Great stat from the Democratic National Committee’s head of digital fundraising, Clarke Humphrey, at today’s CampaignTech Innovation Summit: 30% of the DNC’s digital income arrives via recurring donations. Thirty percent! So, assuming that relatively few recurring donors drop out of the program month to month, the party can count on receiving close to one-third of its grassroots donor donations arriving automatically, without staff having to beg for the honor.
How do recurring donations work? Assuming that your fundraising technology supports them (and most do), donors can sign up to have your system save their credit card info and bill them monthly. Recurring donors continue giving whether you ask them or not, as long as they keep the credit card you have on file up-to-date. Some will surely drop out over time, but cutting off a monthly gift takes both a conscious decision and takes a few clicks, at least until the card expires.
Not surprisingly, many campaigns and nonprofits go out of their way encourage donors to sign up to give monthly, whether at first sign-up or as part of a concerted campaign to turn occasional donors into recurring ones. The benefits should be obvious: an organization can count on a recurring donation, quite literally. Unfortunately, that predictability is so valuable that some organizations try to opt new donors into a recurring program automatically, often by pre-checking a “make this a recurring donation” box that supporters can easily overlook. It’s a bad practice, and it can turn off donors who feel like they’ve been taken advantage of, potentially poisoning them against giving online at all.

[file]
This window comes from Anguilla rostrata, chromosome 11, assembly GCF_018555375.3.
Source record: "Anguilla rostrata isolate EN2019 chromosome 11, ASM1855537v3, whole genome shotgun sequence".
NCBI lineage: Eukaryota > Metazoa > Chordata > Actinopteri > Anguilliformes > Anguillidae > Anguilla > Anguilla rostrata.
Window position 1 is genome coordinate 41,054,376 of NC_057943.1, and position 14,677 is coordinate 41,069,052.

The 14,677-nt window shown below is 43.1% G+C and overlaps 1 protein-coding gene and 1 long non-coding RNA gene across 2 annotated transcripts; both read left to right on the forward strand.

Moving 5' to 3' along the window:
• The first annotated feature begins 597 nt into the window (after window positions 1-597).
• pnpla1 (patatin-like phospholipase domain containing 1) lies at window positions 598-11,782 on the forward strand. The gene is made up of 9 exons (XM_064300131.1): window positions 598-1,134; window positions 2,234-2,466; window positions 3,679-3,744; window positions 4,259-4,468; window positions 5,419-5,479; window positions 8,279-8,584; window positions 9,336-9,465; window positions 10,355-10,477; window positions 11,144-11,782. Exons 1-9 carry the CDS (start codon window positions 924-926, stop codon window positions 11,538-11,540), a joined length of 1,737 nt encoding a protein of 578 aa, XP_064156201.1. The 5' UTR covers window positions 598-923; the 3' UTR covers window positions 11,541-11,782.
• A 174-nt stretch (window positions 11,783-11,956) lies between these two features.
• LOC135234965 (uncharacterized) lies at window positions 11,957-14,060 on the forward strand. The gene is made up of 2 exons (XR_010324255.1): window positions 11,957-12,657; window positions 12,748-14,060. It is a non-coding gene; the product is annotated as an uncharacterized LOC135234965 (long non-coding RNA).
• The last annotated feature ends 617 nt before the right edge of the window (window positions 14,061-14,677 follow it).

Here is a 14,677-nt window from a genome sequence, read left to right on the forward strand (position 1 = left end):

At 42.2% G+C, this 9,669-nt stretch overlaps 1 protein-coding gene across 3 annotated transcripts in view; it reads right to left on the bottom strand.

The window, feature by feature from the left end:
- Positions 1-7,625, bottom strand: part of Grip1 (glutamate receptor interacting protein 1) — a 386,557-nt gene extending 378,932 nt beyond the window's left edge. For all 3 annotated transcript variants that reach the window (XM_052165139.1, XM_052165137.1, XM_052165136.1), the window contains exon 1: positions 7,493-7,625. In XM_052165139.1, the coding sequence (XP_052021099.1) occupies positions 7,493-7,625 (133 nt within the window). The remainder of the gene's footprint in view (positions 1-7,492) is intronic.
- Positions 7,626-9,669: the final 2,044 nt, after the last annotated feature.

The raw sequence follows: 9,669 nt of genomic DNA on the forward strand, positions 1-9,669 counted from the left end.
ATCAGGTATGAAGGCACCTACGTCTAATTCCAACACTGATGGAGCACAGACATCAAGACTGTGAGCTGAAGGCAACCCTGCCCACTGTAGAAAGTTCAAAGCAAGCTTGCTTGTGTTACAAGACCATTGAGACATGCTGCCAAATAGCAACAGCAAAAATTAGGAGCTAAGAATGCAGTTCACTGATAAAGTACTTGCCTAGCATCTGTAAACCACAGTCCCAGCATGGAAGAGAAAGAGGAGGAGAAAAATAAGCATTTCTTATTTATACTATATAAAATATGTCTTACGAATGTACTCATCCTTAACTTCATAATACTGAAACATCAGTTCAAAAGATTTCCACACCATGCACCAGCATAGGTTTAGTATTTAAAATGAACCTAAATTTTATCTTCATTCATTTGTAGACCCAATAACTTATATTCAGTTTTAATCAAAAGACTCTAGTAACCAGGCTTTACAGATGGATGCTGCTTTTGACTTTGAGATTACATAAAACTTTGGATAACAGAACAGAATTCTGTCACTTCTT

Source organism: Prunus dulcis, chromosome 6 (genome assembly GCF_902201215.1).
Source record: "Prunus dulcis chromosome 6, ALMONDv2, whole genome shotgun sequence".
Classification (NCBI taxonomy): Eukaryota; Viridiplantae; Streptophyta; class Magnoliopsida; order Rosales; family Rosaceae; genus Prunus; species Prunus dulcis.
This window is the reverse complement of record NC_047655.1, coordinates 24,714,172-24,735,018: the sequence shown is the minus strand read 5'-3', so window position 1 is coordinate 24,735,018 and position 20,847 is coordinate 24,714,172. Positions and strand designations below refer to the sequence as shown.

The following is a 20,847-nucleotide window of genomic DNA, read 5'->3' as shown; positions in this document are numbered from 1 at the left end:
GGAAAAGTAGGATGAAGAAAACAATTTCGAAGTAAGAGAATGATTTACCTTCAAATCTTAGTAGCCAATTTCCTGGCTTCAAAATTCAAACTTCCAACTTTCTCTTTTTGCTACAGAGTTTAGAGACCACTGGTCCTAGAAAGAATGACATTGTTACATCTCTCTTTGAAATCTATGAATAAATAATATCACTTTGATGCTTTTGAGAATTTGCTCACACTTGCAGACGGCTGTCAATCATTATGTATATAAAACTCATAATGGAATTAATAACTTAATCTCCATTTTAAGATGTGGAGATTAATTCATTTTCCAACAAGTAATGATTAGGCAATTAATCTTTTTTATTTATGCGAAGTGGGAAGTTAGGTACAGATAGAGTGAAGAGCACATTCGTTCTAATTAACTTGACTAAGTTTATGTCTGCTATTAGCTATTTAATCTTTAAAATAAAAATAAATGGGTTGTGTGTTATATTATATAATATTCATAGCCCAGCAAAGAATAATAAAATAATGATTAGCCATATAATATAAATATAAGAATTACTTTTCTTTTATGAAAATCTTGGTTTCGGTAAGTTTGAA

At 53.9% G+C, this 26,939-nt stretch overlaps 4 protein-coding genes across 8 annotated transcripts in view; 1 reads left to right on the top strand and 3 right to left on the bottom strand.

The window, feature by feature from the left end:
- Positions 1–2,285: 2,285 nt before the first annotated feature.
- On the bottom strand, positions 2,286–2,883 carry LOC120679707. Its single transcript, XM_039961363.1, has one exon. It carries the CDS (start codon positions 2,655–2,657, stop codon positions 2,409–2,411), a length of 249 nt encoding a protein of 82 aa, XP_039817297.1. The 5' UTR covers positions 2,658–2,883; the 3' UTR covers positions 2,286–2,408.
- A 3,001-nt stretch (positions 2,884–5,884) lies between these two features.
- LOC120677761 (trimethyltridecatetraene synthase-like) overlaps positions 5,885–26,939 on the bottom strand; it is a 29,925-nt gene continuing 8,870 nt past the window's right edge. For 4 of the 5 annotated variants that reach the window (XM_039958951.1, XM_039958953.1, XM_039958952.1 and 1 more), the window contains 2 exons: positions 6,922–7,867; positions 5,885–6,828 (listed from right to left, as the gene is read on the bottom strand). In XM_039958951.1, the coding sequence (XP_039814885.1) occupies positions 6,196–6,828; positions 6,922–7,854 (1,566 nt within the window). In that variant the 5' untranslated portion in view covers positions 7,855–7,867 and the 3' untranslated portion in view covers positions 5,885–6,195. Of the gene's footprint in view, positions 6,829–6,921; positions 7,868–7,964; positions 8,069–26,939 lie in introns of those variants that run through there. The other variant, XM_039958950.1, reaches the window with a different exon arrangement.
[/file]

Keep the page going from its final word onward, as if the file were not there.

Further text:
Bad actors notwithstanding, recurring donations work. They make giving easy for our supporters, they give us a baseline income that our fundraising program can depend on, and they build the long-term relationships that most political and advocacy groups need if they’re planning for the long run. So, what’s your recurring-donor strategy?
For more, check out the fundraising sections of “How to Use the Internet to Change the World – and Win Elections” as well as past fundraising-related Epolitics.com articles. Or, drop me a line.
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